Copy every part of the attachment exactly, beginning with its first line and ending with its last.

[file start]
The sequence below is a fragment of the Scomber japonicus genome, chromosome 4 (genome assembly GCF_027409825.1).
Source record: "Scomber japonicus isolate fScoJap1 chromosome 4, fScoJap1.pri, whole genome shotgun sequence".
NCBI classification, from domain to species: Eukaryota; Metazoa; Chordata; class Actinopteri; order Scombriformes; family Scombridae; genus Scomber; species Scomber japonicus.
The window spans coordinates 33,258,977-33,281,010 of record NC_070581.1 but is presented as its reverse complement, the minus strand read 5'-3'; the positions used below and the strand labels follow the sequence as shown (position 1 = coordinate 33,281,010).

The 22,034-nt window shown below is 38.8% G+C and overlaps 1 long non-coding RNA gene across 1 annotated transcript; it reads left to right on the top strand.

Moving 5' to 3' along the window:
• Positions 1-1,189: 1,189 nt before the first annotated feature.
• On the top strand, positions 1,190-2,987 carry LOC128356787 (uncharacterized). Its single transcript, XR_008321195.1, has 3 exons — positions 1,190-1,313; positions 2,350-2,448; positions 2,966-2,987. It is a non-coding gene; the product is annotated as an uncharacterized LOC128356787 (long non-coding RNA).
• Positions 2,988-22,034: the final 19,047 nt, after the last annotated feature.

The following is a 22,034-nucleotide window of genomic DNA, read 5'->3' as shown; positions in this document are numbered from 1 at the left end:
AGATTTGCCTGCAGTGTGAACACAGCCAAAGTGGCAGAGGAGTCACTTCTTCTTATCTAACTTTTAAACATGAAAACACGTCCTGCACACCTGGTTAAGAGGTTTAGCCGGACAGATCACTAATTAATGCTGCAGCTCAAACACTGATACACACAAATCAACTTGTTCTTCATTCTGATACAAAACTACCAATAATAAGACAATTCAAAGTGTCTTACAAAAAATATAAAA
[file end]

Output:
The sequence below is a fragment of the Scomber japonicus genome, chromosome 4 (genome assembly GCF_027409825.1).
Source record: "Scomber japonicus isolate fScoJap1 chromosome 4, fScoJap1.pri, whole genome shotgun sequence".
NCBI classification, from domain to species: Eukaryota; Metazoa; Chordata; class Actinopteri; order Scombriformes; family Scombridae; genus Scomber; species Scomber japonicus.
The window spans coordinates 33,258,977-33,281,010 of record NC_070581.1 but is presented as its reverse complement, the minus strand read 5'-3'; the positions used below and the strand labels follow the sequence as shown (position 1 = coordinate 33,281,010).

The 22,034-nt window shown below is 38.8% G+C and overlaps 1 long non-coding RNA gene across 1 annotated transcript; it reads left to right on the top strand.

Moving 5' to 3' along the window:
• Positions 1-1,189: 1,189 nt before the first annotated feature.
• On the top strand, positions 1,190-2,987 carry LOC128356787 (uncharacterized). Its single transcript, XR_008321195.1, has 3 exons — positions 1,190-1,313; positions 2,350-2,448; positions 2,966-2,987. It is a non-coding gene; the product is annotated as an uncharacterized LOC128356787 (long non-coding RNA).
• Positions 2,988-22,034: the final 19,047 nt, after the last annotated feature.

The following is a 22,034-nucleotide window of genomic DNA, read 5'->3' as shown; positions in this document are numbered from 1 at the left end:
AGATTTGCCTGCAGTGTGAACACAGCCAAAGTGGCAGAGGAGTCACTTCTTCTTATCTAACTTTTAAACATGAAAACACGTCCTGCACACCTGGTTAAGAGGTTTAGCCGGACAGATCACTAATTAATGCTGCAGCTCAAACACTGATACACACAAATCAACTTGTTCTTCATTCTGATACAAAACTACCAATAATAAGACAATTCAAAGTGTCTTACAAAAAATATAAAA